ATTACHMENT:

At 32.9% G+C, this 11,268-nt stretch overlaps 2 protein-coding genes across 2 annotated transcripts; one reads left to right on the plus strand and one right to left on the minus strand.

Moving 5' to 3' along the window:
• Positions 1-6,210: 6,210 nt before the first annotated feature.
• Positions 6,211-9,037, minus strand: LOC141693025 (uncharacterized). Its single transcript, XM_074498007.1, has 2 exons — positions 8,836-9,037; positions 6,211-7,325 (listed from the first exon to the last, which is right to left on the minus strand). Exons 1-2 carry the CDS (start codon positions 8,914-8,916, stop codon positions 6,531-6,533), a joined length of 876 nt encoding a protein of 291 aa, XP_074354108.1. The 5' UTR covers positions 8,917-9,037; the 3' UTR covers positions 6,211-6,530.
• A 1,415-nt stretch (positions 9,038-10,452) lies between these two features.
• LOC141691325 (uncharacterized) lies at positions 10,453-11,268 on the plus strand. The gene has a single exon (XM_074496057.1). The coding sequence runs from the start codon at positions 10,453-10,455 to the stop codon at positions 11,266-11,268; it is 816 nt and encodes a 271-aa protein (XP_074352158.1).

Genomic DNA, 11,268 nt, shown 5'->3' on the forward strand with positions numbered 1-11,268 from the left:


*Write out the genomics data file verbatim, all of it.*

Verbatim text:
At 32.9% G+C, this 11,268-nt stretch overlaps 2 protein-coding genes across 2 annotated transcripts; one reads left to right on the plus strand and one right to left on the minus strand.

Moving 5' to 3' along the window:
• Positions 1-6,210: 6,210 nt before the first annotated feature.
• Positions 6,211-9,037, minus strand: LOC141693025 (uncharacterized). Its single transcript, XM_074498007.1, has 2 exons — positions 8,836-9,037; positions 6,211-7,325 (listed from the first exon to the last, which is right to left on the minus strand). Exons 1-2 carry the CDS (start codon positions 8,914-8,916, stop codon positions 6,531-6,533), a joined length of 876 nt encoding a protein of 291 aa, XP_074354108.1. The 5' UTR covers positions 8,917-9,037; the 3' UTR covers positions 6,211-6,530.
• A 1,415-nt stretch (positions 9,038-10,452) lies between these two features.
• LOC141691325 (uncharacterized) lies at positions 10,453-11,268 on the plus strand. The gene has a single exon (XM_074496057.1). The coding sequence runs from the start codon at positions 10,453-10,455 to the stop codon at positions 11,266-11,268; it is 816 nt and encodes a 271-aa protein (XP_074352158.1).

Genomic DNA, 11,268 nt, shown 5'->3' on the forward strand with positions numbered 1-11,268 from the left: